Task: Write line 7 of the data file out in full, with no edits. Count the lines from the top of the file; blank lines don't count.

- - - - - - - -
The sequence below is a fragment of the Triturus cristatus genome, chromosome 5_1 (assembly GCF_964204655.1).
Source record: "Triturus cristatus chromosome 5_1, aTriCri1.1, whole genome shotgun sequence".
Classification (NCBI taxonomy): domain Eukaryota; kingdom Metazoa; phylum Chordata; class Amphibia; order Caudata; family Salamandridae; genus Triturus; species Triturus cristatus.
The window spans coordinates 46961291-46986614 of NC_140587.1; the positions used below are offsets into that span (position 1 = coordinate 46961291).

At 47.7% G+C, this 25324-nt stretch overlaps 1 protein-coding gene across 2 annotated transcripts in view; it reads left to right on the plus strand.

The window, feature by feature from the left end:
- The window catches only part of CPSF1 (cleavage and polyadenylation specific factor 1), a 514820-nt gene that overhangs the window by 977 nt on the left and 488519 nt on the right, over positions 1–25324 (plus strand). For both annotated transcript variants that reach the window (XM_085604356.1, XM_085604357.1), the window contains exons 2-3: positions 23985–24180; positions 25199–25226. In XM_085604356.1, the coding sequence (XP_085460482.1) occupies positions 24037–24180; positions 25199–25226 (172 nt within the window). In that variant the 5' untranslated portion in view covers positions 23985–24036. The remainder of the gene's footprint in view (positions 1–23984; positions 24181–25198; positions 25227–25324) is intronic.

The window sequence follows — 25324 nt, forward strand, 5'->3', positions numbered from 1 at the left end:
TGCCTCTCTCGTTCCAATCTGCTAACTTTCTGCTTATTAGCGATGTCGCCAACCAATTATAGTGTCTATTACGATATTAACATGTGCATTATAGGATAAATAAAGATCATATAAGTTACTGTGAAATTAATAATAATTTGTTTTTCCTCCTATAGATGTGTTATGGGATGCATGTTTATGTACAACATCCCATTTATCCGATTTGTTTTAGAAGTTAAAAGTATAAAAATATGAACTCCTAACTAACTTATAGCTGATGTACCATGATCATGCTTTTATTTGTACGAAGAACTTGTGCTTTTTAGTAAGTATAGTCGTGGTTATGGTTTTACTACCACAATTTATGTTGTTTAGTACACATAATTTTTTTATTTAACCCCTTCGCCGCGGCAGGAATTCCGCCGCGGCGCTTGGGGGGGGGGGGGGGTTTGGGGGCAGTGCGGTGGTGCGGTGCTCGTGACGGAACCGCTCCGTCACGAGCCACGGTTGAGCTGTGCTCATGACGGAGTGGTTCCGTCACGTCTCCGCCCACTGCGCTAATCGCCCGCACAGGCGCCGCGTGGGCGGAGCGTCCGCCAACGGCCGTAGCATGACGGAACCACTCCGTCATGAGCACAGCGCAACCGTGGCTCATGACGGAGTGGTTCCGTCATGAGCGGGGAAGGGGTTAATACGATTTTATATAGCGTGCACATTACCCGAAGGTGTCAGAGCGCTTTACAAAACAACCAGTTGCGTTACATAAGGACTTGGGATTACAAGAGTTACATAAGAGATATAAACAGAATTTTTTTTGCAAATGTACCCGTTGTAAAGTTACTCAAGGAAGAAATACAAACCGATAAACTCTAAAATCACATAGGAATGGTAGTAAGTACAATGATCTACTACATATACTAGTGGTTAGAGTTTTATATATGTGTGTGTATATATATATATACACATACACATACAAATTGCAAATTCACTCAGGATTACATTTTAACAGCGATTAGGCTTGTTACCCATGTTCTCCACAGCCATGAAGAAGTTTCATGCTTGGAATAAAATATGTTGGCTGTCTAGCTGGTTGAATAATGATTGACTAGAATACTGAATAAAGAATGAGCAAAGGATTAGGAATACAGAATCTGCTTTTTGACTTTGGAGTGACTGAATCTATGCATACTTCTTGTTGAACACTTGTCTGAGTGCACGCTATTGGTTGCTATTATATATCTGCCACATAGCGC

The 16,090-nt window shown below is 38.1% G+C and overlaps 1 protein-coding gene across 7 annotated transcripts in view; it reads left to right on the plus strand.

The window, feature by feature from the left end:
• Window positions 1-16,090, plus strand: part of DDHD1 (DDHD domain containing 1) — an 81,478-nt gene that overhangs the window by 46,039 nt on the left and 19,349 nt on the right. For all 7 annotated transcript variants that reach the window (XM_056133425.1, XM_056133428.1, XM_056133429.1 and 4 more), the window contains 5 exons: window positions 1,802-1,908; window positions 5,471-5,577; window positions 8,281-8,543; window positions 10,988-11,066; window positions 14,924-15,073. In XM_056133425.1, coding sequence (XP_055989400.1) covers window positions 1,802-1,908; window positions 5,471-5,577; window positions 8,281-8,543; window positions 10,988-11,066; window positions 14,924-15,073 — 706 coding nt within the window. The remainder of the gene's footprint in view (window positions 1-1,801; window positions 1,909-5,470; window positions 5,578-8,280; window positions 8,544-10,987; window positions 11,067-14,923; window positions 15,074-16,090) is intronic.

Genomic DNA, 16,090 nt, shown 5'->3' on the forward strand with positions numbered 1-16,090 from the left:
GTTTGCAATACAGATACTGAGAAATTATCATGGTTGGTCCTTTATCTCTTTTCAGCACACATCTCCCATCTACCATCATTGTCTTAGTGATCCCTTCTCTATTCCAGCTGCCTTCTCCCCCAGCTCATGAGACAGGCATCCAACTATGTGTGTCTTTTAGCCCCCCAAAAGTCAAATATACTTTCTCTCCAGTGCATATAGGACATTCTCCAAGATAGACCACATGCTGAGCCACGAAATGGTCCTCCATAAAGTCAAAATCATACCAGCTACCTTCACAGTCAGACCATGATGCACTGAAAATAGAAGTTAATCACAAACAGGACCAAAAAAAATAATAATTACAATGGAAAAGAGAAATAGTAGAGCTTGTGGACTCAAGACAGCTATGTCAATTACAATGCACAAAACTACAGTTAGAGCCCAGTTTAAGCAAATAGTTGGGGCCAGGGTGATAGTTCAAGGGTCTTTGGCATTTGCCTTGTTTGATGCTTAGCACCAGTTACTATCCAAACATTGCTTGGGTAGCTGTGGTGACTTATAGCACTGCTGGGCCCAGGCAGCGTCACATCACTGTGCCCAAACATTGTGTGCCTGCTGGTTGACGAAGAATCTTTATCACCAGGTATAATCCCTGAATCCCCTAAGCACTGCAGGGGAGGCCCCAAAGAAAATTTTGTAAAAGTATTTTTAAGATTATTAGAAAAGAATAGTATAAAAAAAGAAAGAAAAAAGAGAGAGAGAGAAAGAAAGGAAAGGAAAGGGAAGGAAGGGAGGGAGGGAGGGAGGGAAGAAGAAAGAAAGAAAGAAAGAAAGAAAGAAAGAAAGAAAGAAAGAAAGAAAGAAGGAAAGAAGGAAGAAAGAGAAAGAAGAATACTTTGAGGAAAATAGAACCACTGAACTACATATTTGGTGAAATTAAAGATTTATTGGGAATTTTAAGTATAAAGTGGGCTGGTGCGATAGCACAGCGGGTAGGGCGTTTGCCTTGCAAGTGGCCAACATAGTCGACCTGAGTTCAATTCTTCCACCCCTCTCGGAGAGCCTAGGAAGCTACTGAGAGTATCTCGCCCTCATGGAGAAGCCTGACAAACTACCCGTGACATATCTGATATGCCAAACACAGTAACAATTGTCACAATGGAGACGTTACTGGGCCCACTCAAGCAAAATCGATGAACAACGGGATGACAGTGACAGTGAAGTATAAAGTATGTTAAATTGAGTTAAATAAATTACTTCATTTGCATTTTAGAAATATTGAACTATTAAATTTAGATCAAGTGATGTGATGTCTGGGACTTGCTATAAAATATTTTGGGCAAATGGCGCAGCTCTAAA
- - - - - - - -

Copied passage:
- The window catches only part of CPSF1 (cleavage and polyadenylation specific factor 1), a 514820-nt gene that overhangs the window by 977 nt on the left and 488519 nt on the right, over positions 1–25324 (plus strand). For both annotated transcript variants that reach the window (XM_085604356.1, XM_085604357.1), the window contains exons 2-3: positions 23985–24180; positions 25199–25226. In XM_085604356.1, the coding sequence (XP_085460482.1) occupies positions 24037–24180; positions 25199–25226 (172 nt within the window). In that variant the 5' untranslated portion in view covers positions 23985–24036. The remainder of the gene's footprint in view (positions 1–23984; positions 24181–25198; positions 25227–25324) is intronic.